Last Saturday, we had the opportunity to visit the volcano Irazú. This volcano, located directly east of San José is most generally known for it’s eruption of March 19, 1963, the day the President Kennedy visited the country. At the summit of this now dormant volcano, one can find a strange, cold and almost moon-like surface. As well as a temperature has been known to create frosts in this tropical country. However, few of the group of students that traveled to visit this natural wonder were expecting to see this placard of US culture waiting for us when we arrived.
It appears that the US Department of the Interior once had an earthquake monitoring station here at the summit of Volcán Irazú, and this metal plate was a remnant of their operations. What at one time may have served as a tool for scientists served on Saturday as a reminder of the thoughts and prayers of family and friends back home for a small group of missionaries. And to those who continue to show their love and support we say, “Thank you!”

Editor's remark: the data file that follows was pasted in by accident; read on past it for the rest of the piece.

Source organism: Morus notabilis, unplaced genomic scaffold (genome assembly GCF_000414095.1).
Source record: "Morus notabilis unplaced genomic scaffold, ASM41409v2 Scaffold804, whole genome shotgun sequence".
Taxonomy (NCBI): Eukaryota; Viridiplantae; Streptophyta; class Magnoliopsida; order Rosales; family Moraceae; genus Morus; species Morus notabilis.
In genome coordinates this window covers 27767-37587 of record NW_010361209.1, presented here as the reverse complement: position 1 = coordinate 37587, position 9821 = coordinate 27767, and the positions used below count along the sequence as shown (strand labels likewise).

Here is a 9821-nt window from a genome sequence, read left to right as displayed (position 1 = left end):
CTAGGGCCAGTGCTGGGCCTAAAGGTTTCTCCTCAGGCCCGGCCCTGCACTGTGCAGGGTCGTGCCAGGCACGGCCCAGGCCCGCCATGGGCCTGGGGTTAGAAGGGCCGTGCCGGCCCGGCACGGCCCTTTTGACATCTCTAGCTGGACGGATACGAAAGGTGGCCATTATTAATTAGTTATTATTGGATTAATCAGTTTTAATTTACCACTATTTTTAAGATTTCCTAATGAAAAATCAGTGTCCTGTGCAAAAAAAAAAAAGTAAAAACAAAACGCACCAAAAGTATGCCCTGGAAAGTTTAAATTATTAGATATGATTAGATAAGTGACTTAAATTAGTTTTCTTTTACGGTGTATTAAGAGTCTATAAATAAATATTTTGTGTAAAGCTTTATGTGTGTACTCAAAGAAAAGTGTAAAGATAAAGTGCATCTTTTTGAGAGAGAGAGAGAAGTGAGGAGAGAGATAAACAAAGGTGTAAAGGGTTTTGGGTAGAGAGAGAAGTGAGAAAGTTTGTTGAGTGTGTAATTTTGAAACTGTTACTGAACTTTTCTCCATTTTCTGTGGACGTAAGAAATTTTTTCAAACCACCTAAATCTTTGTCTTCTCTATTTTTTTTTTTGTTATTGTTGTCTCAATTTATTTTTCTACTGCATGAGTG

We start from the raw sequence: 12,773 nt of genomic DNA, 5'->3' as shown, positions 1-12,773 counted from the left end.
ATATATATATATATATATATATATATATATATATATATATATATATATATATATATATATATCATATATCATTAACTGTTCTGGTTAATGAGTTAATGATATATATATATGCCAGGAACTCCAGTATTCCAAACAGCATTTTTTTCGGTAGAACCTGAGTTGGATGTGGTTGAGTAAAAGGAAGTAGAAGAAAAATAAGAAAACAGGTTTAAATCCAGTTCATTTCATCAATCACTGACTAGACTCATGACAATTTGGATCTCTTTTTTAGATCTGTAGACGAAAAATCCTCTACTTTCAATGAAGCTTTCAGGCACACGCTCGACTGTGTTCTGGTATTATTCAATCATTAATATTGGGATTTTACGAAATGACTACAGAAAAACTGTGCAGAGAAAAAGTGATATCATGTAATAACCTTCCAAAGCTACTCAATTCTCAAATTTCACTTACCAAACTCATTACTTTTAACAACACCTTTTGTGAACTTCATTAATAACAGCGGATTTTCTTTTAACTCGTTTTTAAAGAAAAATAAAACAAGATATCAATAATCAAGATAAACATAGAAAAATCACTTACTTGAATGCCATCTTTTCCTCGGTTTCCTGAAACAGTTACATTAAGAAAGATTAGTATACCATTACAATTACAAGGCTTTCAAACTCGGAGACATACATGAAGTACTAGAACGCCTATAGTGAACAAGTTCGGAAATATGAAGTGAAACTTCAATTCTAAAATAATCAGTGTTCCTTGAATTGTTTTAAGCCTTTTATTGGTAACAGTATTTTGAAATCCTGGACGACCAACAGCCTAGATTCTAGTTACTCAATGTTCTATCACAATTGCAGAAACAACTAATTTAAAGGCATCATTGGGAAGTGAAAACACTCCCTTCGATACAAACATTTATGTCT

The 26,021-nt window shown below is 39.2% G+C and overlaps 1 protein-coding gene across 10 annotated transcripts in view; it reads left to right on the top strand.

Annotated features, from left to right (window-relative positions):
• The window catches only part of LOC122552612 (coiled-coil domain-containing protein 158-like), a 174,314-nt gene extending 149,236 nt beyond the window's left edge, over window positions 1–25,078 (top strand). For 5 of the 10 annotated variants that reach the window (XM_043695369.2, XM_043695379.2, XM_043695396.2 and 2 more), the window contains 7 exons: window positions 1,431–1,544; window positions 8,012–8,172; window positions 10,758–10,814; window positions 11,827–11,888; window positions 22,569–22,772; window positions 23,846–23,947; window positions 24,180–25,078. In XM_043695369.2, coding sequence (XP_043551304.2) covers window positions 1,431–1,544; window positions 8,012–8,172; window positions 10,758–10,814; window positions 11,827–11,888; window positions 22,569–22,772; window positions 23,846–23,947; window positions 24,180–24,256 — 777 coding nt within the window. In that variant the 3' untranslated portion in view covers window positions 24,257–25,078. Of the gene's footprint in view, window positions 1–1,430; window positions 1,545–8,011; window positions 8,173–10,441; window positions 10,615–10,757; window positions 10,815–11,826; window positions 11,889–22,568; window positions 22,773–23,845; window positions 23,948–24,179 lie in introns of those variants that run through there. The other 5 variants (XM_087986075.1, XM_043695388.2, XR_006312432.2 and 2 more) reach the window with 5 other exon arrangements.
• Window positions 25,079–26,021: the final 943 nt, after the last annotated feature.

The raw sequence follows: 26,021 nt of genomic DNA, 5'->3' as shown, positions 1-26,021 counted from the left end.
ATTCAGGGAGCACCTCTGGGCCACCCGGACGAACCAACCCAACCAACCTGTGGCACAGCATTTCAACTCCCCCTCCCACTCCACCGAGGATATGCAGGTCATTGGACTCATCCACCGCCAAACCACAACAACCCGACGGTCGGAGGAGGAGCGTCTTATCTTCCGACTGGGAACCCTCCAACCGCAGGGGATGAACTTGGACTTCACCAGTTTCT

We felt no “temblors” while we were exploring the terrain, but we did get some great pictures. Take a look at them now by clicking on the picture to the right or by clicking here.
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